Young of Hornsey, B.


Acton, L.
Adams of Craigielea, B.
Adonis, L.
Ahmed, L.
Alli, L.
Amos, B.
Anderson of Swansea, L.
Andrews, B.
Archer of Sandwell, L.
Ashton of Upholland, B. [Lord President.]
Bach, L.
Barnett, L.
Bassam of Brighton, L.
Berkeley, L.
Bernstein of Craigweil, L.
Billingham, B.
Bilston, L.
Blackstone, B.
Blood, B.
Borrie, L.
Boyd of Duncansby, L.
Bradley, L.
Brett, L.
Brooke of Alverthorpe, L.
Brookman, L.
Burlison, L.
Campbell-Savours, L.
Carter of Coles, L.
Christopher, L.
Clark of Windermere, L.
Clarke of Hampstead, L.
Cohen of Pimlico, B.
Corbett of Castle Vale, L.
Corston, B.
Crawley, B.

21 Apr 2008 : Column 1318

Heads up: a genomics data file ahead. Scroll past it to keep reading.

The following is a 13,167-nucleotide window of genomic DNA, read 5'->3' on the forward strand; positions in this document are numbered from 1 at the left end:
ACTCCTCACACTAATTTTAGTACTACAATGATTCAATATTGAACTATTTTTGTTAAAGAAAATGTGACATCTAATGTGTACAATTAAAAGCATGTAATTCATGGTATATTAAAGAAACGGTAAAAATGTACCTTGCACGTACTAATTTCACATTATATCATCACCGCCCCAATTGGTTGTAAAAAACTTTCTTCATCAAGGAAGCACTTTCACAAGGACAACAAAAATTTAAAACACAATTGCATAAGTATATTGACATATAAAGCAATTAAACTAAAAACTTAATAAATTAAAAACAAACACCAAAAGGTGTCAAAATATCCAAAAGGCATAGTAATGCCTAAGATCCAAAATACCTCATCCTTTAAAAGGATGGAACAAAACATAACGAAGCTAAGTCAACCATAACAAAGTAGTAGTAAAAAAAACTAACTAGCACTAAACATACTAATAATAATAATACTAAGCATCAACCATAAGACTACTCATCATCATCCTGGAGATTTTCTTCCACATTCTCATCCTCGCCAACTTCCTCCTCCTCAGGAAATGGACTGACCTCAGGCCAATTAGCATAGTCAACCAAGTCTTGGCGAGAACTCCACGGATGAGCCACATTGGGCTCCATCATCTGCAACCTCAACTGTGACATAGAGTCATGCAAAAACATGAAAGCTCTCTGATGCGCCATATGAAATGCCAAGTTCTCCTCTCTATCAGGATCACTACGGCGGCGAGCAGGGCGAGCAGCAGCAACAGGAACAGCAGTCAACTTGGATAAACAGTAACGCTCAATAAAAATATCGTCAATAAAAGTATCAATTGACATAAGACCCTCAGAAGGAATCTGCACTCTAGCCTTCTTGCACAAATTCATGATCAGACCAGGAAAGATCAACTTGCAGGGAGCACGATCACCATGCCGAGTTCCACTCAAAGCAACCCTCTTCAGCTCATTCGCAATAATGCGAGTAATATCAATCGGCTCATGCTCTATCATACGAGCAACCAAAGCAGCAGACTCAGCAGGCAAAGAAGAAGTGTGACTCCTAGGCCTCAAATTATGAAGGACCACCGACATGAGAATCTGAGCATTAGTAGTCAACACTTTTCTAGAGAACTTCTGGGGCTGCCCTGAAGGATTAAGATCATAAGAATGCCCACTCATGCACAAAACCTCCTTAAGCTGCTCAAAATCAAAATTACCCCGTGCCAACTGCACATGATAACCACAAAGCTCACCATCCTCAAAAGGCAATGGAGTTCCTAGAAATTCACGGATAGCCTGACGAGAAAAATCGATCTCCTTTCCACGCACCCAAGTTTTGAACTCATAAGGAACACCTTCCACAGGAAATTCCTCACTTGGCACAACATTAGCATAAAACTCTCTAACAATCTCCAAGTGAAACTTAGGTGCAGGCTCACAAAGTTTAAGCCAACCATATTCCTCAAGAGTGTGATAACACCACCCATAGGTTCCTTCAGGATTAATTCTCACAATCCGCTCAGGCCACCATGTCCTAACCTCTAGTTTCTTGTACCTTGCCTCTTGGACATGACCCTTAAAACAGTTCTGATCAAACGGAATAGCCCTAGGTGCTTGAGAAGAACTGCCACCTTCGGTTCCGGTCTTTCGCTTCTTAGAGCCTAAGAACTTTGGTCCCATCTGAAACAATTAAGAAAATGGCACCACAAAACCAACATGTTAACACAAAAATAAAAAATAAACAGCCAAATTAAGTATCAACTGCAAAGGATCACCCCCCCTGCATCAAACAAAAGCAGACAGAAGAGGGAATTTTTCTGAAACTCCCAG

Cunningham of Felling, L.
Darzi of Denham, L.
Davidson of Glen Clova, L.
Davies of Oldham, L. [Teller]
Dixon, L.
Donoughue, L.
Elder, L.
Elystan-Morgan, L.
Evans of Parkside, L.
Falkender, B.
Farrington of Ribbleton, B.
Faulkner of Worcester, L.
Filkin, L.
Foster of Bishop Auckland, L.
Gale, B.
Gilbert, L.
Graham of Edmonton, L.
Griffiths of Burry Port, L.
Grocott, L.
Harris of Haringey, L.
Harrison, L.
Hart of Chilton, L.
Haworth, L.
Hilton of Eggardon, B.
Hollis of Heigham, B.
Howarth of Breckland, B.
Howells of St. Davids, B.
Hoyle, L.
Hughes of Woodside, L.
Hunt of Kings Heath, L.
Janner of Braunstone, L.
Jones, L.
Jones of Whitchurch, B.
Jordan, L.
King of West Bromwich, L.
Kinnock, L.
Kirkhill, L.
Lofthouse of Pontefract, L.
Macaulay of Bragar, L.
McIntosh of Haringey, L.
McIntosh of Hudnall, B.
MacKenzie of Culkein, L.